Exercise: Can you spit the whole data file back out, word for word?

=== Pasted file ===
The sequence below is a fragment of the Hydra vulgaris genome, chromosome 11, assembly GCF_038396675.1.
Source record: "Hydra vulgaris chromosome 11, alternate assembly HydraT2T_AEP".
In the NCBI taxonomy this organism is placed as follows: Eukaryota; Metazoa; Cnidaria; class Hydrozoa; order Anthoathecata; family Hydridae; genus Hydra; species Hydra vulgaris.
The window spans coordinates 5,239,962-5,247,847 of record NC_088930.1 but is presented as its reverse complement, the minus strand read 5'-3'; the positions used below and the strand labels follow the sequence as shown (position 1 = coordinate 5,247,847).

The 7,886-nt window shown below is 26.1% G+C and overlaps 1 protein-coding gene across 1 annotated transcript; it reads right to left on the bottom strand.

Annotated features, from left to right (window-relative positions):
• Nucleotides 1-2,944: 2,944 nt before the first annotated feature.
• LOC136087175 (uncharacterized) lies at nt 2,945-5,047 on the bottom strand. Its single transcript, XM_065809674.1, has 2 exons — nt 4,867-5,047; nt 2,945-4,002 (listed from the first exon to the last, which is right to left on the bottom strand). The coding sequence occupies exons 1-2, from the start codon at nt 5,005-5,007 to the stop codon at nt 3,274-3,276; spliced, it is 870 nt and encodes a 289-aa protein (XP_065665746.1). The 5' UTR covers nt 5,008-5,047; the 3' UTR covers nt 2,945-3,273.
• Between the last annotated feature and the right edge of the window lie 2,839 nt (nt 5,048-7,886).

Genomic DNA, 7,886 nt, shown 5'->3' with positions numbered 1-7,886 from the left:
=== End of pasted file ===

The sequence below is a fragment of the Hydra vulgaris genome, chromosome 11, assembly GCF_038396675.1.
Source record: "Hydra vulgaris chromosome 11, alternate assembly HydraT2T_AEP".
In the NCBI taxonomy this organism is placed as follows: Eukaryota; Metazoa; Cnidaria; class Hydrozoa; order Anthoathecata; family Hydridae; genus Hydra; species Hydra vulgaris.
The window spans coordinates 5,239,962-5,247,847 of record NC_088930.1 but is presented as its reverse complement, the minus strand read 5'-3'; the positions used below and the strand labels follow the sequence as shown (position 1 = coordinate 5,247,847).

The 7,886-nt window shown below is 26.1% G+C and overlaps 1 protein-coding gene across 1 annotated transcript; it reads right to left on the bottom strand.

Annotated features, from left to right (window-relative positions):
• Nucleotides 1-2,944: 2,944 nt before the first annotated feature.
• LOC136087175 (uncharacterized) lies at nt 2,945-5,047 on the bottom strand. Its single transcript, XM_065809674.1, has 2 exons — nt 4,867-5,047; nt 2,945-4,002 (listed from the first exon to the last, which is right to left on the bottom strand). The coding sequence occupies exons 1-2, from the start codon at nt 5,005-5,007 to the stop codon at nt 3,274-3,276; spliced, it is 870 nt and encodes a 289-aa protein (XP_065665746.1). The 5' UTR covers nt 5,008-5,047; the 3' UTR covers nt 2,945-3,273.
• Between the last annotated feature and the right edge of the window lie 2,839 nt (nt 5,048-7,886).

Genomic DNA, 7,886 nt, shown 5'->3' with positions numbered 1-7,886 from the left: